If, like me, you are fond of turning the volume of your hi-fi system up to ‘real-life’ levels, you will find—as I did—the B&W 702 S2s can oblige… big-time! I turned up the wick on Jean Guillou’s ‘Great Organ of Saint Eustache’ recording (Dorian DOR-90134) and was amazed at how loudly I could play back the music without any audible distortion. Being able to play very loudly is an immediate advantage bestowed by having three bass drivers, because you get triple the cone area, triple the voice-coil power and triple the cooling, so there’s no dynamic compression. As you’d expect, Bach’s wonderful Toccata and Fugue in D Minor (BWV 565) is on this disc (the very first track, in fact) and it sounded magnificent when played through the B&W 702 S2s, with room-shaking pedal notes in particular, but also a beautifully rich-sounding ‘D’ at the bottom of the runs and a resonating chordal sound at the conclusion of the arpeggios.
The rich bottom-end sound of the B&W 702 S2s also worked wonderfully well for playing rock, jazz and popular music—and when playing any music genre, actually—with the kick-drum sound being full-fledged and meaty, and the sound of both double-bass and electric bass rendered rich and full, with a nicely detailed string sound, particularly when listening to bowed double-bass, but also an excellent transient bass sound when the strings were plucked.
I couldn’t hear any overhang to bass notes at all, and it was easy to hear the fundamental frequency being played, so obviously there was very little doubling either. I found no better example of this than when listening to Nicola Vernuccio’s double-bass when backing Claudio Tellini on Mountain O’Things (from Stazioni Sonore – Who’s Got Its Own). When he plucks the string so hard it hits the fingerboard, it sounded just like he’d done it live in my listening room.
The richness of the bottom-end sound of the B&W 702 S2 speakers was perfectly married to the equally sonically-rich midrange sound and the two synergistically combine into an overall soundfield that presented aurally as a gloriously full sound-stage extending right across the space between the left and right speakers, as if I was listening to a ‘wall of sound’. To get a perfect illustration of the clarity and precision of the B&W 702 S2s’ midrange abilities I’d advise flicking forward to Track 3 on this same disc, which has Tellini singing her own multi-tracked interpretation of Roger Waters’ classic Pink Floyd hit, Money. It has everything: solo vocal, spoken vocal, scatted vocal, and ‘harmony’ vocal via the miracle of multi-track. The FST delivered the sound of her voice to perfection, allowing me to admire the perfection of her articulation and pitching. When she switches from one vocal range to another the B&W 702 S2 follows just as fast as she switches… and she can switch flawlessly and faultlessly very fast indeed. A few tracks further along, where the two musicians cover Thelonious Monk’s Extra, the B&W 702 S2 put me inside the studio itself, so I could hear the exhaled breaths as Vernuccio works hard on the double-bass, plus Tellini trying to be being ‘silent’ (obviously not well enough!) as she waits for her cue to come in. Great stuff!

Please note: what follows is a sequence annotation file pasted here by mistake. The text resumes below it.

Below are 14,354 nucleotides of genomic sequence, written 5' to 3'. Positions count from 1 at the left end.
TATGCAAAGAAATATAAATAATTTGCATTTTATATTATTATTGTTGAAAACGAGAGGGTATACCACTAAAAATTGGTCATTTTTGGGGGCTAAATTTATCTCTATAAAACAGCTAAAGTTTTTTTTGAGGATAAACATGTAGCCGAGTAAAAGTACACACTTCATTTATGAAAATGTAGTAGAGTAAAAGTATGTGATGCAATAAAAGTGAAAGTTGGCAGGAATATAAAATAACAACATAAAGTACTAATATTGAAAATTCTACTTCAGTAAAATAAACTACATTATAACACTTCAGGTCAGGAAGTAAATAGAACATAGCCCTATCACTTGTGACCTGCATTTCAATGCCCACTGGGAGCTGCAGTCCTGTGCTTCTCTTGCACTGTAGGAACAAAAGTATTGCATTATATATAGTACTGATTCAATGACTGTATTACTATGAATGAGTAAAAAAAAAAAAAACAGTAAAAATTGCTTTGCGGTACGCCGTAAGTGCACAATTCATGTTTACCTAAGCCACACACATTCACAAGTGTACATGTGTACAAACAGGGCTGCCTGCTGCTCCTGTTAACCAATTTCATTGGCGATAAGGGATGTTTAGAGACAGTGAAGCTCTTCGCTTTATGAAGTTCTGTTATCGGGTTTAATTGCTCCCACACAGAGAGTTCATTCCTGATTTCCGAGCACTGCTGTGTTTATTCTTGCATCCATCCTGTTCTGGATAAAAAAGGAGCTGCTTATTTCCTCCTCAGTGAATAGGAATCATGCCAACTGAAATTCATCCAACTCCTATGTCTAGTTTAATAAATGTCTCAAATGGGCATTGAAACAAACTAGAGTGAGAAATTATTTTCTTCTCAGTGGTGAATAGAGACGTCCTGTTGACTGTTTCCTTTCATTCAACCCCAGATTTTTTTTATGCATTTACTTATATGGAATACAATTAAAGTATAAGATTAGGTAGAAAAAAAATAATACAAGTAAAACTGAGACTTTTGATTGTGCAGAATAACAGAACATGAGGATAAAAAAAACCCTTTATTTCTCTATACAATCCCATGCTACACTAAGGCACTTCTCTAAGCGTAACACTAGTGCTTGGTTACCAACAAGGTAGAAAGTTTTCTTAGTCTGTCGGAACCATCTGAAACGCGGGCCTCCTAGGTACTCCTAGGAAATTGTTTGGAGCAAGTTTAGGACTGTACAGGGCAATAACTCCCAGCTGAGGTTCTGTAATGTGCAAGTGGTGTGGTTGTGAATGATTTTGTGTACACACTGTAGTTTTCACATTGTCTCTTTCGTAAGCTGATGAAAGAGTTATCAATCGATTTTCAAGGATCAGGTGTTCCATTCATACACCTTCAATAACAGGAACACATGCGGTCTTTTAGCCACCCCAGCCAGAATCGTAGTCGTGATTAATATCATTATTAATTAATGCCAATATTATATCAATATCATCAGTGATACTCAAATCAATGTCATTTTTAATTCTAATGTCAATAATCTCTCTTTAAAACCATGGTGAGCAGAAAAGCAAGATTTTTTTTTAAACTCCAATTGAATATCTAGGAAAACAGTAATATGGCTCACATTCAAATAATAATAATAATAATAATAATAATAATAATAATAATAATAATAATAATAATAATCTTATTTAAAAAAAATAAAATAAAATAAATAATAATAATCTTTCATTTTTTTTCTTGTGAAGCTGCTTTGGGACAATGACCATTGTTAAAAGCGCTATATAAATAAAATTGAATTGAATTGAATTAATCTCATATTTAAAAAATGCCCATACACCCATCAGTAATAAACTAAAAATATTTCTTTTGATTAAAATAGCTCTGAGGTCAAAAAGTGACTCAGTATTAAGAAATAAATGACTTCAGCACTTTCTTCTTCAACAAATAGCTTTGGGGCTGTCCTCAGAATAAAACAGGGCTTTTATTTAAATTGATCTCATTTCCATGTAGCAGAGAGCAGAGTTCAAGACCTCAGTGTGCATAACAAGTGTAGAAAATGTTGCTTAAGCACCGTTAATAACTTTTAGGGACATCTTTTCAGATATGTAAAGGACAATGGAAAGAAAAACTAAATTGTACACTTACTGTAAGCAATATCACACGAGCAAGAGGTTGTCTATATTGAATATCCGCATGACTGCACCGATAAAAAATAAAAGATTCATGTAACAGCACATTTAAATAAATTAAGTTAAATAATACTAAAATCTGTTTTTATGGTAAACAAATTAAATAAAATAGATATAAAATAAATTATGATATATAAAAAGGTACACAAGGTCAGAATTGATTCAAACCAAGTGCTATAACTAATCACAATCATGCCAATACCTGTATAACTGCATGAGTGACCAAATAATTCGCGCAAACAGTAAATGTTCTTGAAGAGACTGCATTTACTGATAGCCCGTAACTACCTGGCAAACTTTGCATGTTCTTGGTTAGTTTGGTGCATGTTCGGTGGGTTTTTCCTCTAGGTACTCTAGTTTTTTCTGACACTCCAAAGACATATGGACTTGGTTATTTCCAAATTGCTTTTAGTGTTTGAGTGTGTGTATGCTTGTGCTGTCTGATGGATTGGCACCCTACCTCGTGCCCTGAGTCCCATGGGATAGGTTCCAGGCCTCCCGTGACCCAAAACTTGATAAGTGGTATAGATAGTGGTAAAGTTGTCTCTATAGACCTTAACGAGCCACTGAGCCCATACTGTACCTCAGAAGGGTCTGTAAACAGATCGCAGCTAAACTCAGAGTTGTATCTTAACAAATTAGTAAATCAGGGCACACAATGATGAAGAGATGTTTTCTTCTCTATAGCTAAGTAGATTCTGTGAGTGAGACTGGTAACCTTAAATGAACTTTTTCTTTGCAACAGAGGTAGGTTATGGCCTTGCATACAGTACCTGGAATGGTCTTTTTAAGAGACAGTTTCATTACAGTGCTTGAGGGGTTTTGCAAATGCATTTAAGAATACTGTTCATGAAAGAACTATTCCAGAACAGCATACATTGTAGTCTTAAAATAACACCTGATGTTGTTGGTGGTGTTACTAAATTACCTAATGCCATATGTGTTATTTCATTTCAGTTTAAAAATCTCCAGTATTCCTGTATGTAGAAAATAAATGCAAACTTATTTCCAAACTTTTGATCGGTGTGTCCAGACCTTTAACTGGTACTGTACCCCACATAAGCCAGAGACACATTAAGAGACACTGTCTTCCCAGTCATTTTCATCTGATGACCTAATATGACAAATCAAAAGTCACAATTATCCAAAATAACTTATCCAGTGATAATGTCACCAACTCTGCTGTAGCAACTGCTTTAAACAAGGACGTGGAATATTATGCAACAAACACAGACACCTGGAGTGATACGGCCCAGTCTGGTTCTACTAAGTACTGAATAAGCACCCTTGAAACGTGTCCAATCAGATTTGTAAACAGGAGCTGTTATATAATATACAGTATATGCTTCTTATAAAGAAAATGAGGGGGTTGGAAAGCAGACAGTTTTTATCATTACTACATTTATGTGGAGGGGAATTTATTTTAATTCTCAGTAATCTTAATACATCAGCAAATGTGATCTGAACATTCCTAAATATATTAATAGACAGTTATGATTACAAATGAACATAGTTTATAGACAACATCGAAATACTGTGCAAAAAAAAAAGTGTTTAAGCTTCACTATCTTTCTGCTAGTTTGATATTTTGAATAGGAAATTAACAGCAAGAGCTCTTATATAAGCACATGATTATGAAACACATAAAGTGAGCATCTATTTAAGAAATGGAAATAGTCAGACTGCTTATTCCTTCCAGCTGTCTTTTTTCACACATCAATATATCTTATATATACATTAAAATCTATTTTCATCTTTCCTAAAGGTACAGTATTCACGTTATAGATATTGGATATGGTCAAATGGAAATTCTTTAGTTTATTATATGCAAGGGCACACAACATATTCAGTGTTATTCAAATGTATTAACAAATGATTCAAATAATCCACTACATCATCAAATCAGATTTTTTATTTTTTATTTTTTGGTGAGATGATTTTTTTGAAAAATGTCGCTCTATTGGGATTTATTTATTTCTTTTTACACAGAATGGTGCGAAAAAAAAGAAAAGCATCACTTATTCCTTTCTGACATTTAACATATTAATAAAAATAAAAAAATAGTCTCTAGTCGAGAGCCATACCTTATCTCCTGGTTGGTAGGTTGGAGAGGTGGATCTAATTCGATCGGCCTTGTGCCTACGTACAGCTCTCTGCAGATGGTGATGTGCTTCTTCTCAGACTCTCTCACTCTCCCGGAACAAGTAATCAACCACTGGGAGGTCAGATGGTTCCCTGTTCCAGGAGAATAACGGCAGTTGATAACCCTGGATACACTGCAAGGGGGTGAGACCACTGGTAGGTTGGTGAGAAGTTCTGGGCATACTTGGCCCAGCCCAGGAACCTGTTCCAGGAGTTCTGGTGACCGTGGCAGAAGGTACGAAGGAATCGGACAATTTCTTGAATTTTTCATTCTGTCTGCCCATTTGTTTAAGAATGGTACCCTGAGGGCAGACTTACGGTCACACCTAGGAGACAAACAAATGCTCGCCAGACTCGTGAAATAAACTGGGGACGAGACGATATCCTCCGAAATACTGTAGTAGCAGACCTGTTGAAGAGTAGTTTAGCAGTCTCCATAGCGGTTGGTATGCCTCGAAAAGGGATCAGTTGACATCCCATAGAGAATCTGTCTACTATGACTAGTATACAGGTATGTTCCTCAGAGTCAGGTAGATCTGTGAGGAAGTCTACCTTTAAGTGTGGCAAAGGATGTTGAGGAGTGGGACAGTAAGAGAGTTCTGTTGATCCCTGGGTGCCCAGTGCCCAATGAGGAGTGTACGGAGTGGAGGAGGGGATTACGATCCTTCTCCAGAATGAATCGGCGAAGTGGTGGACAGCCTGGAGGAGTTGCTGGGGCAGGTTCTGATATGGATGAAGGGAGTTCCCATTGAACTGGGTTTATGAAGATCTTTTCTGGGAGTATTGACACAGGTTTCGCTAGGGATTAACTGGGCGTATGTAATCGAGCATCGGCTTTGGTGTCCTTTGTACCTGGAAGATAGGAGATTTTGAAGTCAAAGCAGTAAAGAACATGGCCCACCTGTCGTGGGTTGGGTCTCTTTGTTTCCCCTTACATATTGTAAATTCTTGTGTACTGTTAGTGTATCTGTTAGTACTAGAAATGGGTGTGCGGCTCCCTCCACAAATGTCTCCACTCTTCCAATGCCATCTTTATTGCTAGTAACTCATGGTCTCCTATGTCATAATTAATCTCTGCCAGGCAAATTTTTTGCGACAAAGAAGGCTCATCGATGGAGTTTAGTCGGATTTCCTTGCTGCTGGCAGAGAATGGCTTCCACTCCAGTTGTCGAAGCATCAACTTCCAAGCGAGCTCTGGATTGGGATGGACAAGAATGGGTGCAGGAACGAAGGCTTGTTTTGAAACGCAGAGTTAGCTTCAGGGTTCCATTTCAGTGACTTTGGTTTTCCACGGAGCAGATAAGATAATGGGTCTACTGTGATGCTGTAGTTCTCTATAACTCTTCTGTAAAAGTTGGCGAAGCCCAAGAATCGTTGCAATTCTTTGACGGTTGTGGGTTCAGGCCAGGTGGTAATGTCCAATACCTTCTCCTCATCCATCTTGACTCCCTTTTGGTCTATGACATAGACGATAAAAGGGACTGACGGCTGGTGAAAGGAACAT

I’m a great fan of getting tweeters away from front baffles, and also a great fan of isolating tweeters from anything that could possibly affect the motion of their domes—and thus their sound quality—so B&W’s 702 S2 already had me at ‘hello’. But the incredibly sweet, pure and uncoloured treble sound I heard from the B&W 702 S2s wasn’t just down to the facts that the tweeter is physically isolated and radiates its sound without any interference from the main front baffle: It’s also down to that new carbon-dome tweeter, which is so much better than the tweeter B&W used on its CM Series. And while it’s also not quite up to the level of performance of the diamond dome tweeter fitted to the 800 Series models, it certainly approaches it, and when you consider the price differential, that’s an achievement in itself. So how did it sound? I’ve already told you: it sounds sweet, pure and uncoloured.
A great way to tax the ability of any tweeter is to play ‘Day Breaks’ (Norah Jones), particularly the title track where the tweeter has to simultaneously handle cymbals, violin, pedal steel guitar and Hammond B-3 organ along with the harmonics of the soprano sax… it can get very busy and, if the tweeter is not up to the task, will sound congested and mushy. The B&W 702 S2’s carbon-dome tweeter handled all these sounds in its stride, whilst still maintaining that sense of ‘air’ around the highs that only the finest tweeters can manage. The resolving power allowed me to hear each sound in its own acoustic, with the tonalities of the individual instruments separated from each other. If you listen, make sure you pay attention to the sound of the harmonics of the higher notes of Jones’ piano on the following track (Peace) as well as the higher harmonics of Wayne Shorter’s soprano sax sound, which never become harsh.